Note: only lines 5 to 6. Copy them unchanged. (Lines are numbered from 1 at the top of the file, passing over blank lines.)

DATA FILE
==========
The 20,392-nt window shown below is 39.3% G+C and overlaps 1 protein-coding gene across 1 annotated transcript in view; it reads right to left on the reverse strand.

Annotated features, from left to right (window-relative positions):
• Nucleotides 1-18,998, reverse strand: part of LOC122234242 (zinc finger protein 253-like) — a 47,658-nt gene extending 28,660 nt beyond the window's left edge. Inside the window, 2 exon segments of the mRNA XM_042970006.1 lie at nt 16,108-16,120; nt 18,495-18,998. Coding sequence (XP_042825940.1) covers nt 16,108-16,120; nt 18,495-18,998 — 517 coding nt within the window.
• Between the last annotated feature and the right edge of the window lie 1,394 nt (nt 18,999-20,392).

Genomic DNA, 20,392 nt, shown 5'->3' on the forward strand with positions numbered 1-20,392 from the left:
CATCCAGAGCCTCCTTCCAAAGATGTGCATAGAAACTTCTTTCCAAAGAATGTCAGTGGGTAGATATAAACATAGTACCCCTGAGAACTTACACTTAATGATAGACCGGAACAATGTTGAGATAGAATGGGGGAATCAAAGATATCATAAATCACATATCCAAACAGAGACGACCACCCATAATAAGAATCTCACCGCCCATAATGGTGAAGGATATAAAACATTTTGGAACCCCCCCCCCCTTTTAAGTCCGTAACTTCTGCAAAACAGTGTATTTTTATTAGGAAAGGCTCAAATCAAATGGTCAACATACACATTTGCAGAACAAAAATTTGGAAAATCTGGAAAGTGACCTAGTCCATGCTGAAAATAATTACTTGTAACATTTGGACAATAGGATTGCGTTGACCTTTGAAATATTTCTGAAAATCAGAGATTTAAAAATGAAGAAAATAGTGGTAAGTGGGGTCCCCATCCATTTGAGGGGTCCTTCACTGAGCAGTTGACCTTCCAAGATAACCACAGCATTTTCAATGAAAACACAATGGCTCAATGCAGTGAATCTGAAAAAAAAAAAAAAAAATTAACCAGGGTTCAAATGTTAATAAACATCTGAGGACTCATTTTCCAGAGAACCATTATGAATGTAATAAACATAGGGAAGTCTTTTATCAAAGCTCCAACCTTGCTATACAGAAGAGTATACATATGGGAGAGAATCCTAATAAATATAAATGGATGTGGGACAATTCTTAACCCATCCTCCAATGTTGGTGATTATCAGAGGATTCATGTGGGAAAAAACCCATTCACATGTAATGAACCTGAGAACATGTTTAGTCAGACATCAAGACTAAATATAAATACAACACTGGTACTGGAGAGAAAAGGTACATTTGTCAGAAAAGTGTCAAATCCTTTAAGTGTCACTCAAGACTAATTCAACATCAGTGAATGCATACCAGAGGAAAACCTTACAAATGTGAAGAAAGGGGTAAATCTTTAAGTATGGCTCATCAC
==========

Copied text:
Genomic DNA, 20,392 nt, shown 5'->3' on the forward strand with positions numbered 1-20,392 from the left:
CATCCAGAGCCTCCTTCCAAAGATGTGCATAGAAACTTCTTTCCAAAGAATGTCAGTGGGTAGATATAAACATAGTACCCCTGAGAACTTACACTTAATGATAGACCGGAACAATGTTGAGATAGAATGGGGGAATCAAAGATATCATAAATCACATATCCAAACAGAGACGACCACCCATAATAAGAATCTCACCGCCCATAATGGTGAAGGATATAAAACATTTTGGAACCCCCCCCCCCTTTTAAGTCCGTAACTTCTGCAAAACAGTGTATTTTTATTAGGAAAGGCTCAAATCAAATGGTCAACATACACATTTGCAGAACAAAAATTTGGAAAATCTGGAAAGTGACCTAGTCCATGCTGAAAATAATTACTTGTAACATTTGGACAATAGGATTGCGTTGACCTTTGAAATATTTCTGAAAATCAGAGATTTAAAAATGAAGAAAATAGTGGTAAGTGGGGTCCCCATCCATTTGAGGGGTCCTTCACTGAGCAGTTGACCTTCCAAGATAACCACAGCATTTTCAATGAAAACACAATGGCTCAATGCAGTGAATCTGAAAAAAAAAAAAAAAAATTAACCAGGGTTCAAATGTTAATAAACATCTGAGGACTCATTTTCCAGAGAACCATTATGAATGTAATAAACATAGGGAAGTCTTTTATCAAAGCTCCAACCTTGCTATACAGAAGAGTATACATATGGGAGAGAATCCTAATAAATATAAATGGATGTGGGACAATTCTTAACCCATCCTCCAATGTTGGTGATTATCAGAGGATTCATGTGGGAAAAAACCCATTCACATGTAATGAACCTGAGAACATGTTTAGTCAGACATCAAGACTAAATATAAATACAACACTGGTACTGGAGAGAAAAGGTACATTTGTCAGAAAAGTGTCAAATCCTTTAAGTGTCACTCAAGACTAATTCAACATCAGTGAATGCATACCAGAGGAAAACCTTACAAATGTGAAGAAAGGGGTAAATCTTTAAGTATGGCTCATCAC